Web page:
HUNTINGTON, W.Va. -- You might think that the wonders of the iPhone/smartphone communications revolution might be limited to people who can see the devices.
Try telling that to Darren Burton, who lost his vision in 1993 from a tumor and then surgery that damaged his optic nerve. Burton is part of the duo behind a new iPhone app for those with vision loss that he helped bring into being with Marshall University senior Ricky Kirkendall, who does have sight.
Collaborating in the Huntington office of the nonprofit American Foundation for the Blind, they conceived, crafted and, in January, launched AccessNote. The note-taking app for the iPhone (as well as iPad and iPod Touch), is available for $19.99 through Apple's app store and it unleashes the note-keeping functionality of these devices for people who are blind or have low vision.
"I do think we hope to really make a difference," said Burton, sitting side-by-side with Kirkendall, who came to AFB through a Marshall internship.
The duo have been flying around the country to talk up the app and get feedback on refining its features. Since January, AccessNote -- recently updated to version 1.1 -- has seen more than 800 downloads, well on pace for their goal of 1,000 purchases in its first year of release.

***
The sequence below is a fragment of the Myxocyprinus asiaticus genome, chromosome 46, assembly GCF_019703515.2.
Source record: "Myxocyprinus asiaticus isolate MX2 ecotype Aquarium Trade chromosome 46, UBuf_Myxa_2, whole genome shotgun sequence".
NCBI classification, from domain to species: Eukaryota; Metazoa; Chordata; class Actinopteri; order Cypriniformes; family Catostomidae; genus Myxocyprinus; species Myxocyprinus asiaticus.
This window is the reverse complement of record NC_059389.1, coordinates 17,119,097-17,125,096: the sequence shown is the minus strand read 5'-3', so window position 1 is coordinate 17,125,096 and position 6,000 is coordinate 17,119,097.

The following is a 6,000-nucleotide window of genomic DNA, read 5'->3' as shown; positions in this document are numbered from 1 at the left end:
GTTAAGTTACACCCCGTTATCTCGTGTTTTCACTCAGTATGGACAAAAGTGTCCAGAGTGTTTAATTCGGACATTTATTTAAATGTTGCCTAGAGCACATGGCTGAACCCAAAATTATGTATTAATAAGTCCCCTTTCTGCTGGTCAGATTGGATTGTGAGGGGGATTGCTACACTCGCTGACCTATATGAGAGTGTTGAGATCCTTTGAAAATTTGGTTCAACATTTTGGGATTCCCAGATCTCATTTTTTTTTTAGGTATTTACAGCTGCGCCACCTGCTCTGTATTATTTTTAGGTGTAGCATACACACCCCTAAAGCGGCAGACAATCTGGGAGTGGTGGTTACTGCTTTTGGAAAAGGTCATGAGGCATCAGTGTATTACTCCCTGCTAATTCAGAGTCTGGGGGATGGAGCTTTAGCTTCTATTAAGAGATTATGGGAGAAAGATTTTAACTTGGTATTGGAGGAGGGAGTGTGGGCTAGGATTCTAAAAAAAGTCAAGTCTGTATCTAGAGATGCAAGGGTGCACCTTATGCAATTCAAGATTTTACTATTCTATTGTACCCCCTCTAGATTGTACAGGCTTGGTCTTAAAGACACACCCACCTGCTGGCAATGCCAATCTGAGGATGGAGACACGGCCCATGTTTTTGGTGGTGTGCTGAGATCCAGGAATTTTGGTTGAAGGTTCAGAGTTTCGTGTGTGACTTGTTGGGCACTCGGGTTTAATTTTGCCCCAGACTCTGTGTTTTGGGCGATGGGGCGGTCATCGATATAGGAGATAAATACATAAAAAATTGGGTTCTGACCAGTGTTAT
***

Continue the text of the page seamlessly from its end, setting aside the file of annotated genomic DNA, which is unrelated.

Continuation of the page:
Outside of school, Kirkendall is part of a team of young West Virginia app designers who founded Floco Apps, a mobile application development LLC split between Morgantown, Huntington and wherever the group's members may be.
"Our goal was to design something that would let Darren move around with the same quickness and efficiency as the sighted person's notes app," said Kirkendall, using Burton as an example.
But in order to do that they had to design a new interface that made the powerful features of the iPhone readily available to someone with little or no vision, he said. "We had to use keystrokes, we had to use tilts and just design something that wasn't so much button oriented."
AccessNote can be used by itself, with the iPhone's VoiceOver command providing instructions on, for instance, globally searching through a document. But its true power comes into play when teamed with a Bluetooth keyboard or Braille display keyboard.
Blind users of technology have for years relied upon expensive dedicated devices such as Braille and Speak, Type and Speak, the PacMate and other bigger, bulkier pieces of equipment that enable note-taking and communication.
Such devices can cost from $2,000 to $6,000 and more, said Burton. "I've used them since I was blind, and they've been very valuable. But it's very expensive. It's pretty big, pretty bulky. Maybe not as hip as running around with an iPhone or iPad, you know? Lots of serial ports, lots of old technology."
That's when he turned one day to Kirkendall and said: "Ricky, I'm kind of tired of the old school. What can we do on the iPhone, because the iPhone is a tremendous way to access information?"
Kirkendall took to the task. He had already designed a free app for AFB's AccessWorld, an online magazine dedicated to technology news for people who are blind or visually impaired. The app makes use of the iPhone's VoiceOver and accessibility features to help read out and search the publication.